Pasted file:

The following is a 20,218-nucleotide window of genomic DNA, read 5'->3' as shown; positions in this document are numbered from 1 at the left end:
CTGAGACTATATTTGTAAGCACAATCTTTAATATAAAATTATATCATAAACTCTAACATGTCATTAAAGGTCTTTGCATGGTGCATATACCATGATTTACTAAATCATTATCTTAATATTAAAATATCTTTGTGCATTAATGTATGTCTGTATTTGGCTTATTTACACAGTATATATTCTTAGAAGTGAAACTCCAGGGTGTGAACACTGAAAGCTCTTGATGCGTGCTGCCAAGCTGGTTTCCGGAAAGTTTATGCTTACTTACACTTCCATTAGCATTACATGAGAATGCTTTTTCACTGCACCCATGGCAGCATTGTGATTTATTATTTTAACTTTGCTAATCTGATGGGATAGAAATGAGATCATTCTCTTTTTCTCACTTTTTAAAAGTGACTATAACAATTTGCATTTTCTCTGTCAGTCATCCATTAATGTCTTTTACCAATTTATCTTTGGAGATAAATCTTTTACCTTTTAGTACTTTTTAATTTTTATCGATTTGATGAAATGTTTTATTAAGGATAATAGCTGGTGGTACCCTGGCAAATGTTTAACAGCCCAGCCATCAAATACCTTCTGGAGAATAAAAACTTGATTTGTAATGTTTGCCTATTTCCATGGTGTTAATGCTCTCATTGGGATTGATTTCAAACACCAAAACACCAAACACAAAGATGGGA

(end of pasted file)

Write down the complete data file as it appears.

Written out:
The following is a 20,218-nucleotide window of genomic DNA, read 5'->3' as shown; positions in this document are numbered from 1 at the left end:
CTGAGACTATATTTGTAAGCACAATCTTTAATATAAAATTATATCATAAACTCTAACATGTCATTAAAGGTCTTTGCATGGTGCATATACCATGATTTACTAAATCATTATCTTAATATTAAAATATCTTTGTGCATTAATGTATGTCTGTATTTGGCTTATTTACACAGTATATATTCTTAGAAGTGAAACTCCAGGGTGTGAACACTGAAAGCTCTTGATGCGTGCTGCCAAGCTGGTTTCCGGAAAGTTTATGCTTACTTACACTTCCATTAGCATTACATGAGAATGCTTTTTCACTGCACCCATGGCAGCATTGTGATTTATTATTTTAACTTTGCTAATCTGATGGGATAGAAATGAGATCATTCTCTTTTTCTCACTTTTTAAAAGTGACTATAACAATTTGCATTTTCTCTGTCAGTCATCCATTAATGTCTTTTACCAATTTATCTTTGGAGATAAATCTTTTACCTTTTAGTACTTTTTAATTTTTATCGATTTGATGAAATGTTTTATTAAGGATAATAGCTGGTGGTACCCTGGCAAATGTTTAACAGCCCAGCCATCAAATACCTTCTGGAGAATAAAAACTTGATTTGTAATGTTTGCCTATTTCCATGGTGTTAATGCTCTCATTGGGATTGATTTCAAACACCAAAACACCAAACACAAAGATGGGA